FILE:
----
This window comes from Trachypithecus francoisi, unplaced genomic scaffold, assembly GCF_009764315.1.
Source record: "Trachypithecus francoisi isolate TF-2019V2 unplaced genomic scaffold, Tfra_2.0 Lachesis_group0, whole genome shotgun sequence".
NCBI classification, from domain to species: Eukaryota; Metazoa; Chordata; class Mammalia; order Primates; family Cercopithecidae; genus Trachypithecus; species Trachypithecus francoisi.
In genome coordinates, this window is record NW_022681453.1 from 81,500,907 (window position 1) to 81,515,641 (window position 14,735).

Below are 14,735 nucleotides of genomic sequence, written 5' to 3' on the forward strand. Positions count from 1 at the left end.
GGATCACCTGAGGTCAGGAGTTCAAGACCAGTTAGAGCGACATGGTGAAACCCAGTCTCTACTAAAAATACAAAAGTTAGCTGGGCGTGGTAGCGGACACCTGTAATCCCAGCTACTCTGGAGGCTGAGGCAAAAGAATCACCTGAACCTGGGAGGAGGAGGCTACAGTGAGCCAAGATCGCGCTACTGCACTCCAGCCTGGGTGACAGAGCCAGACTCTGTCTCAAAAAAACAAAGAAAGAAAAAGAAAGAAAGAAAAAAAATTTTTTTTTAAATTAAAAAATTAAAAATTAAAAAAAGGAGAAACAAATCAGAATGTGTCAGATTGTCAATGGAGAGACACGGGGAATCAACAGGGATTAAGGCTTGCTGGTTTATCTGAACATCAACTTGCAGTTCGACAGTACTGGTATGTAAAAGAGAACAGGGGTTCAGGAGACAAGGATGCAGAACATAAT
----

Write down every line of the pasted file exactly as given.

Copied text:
This window comes from Trachypithecus francoisi, unplaced genomic scaffold, assembly GCF_009764315.1.
Source record: "Trachypithecus francoisi isolate TF-2019V2 unplaced genomic scaffold, Tfra_2.0 Lachesis_group0, whole genome shotgun sequence".
NCBI classification, from domain to species: Eukaryota; Metazoa; Chordata; class Mammalia; order Primates; family Cercopithecidae; genus Trachypithecus; species Trachypithecus francoisi.
In genome coordinates, this window is record NW_022681453.1 from 81,500,907 (window position 1) to 81,515,641 (window position 14,735).

Below are 14,735 nucleotides of genomic sequence, written 5' to 3' on the forward strand. Positions count from 1 at the left end.
GGATCACCTGAGGTCAGGAGTTCAAGACCAGTTAGAGCGACATGGTGAAACCCAGTCTCTACTAAAAATACAAAAGTTAGCTGGGCGTGGTAGCGGACACCTGTAATCCCAGCTACTCTGGAGGCTGAGGCAAAAGAATCACCTGAACCTGGGAGGAGGAGGCTACAGTGAGCCAAGATCGCGCTACTGCACTCCAGCCTGGGTGACAGAGCCAGACTCTGTCTCAAAAAAACAAAGAAAGAAAAAGAAAGAAAGAAAAAAAATTTTTTTTTAAATTAAAAAATTAAAAATTAAAAAAAGGAGAAACAAATCAGAATGTGTCAGATTGTCAATGGAGAGACACGGGGAATCAACAGGGATTAAGGCTTGCTGGTTTATCTGAACATCAACTTGCAGTTCGACAGTACTGGTATGTAAAAGAGAACAGGGGTTCAGGAGACAAGGATGCAGAACATAAT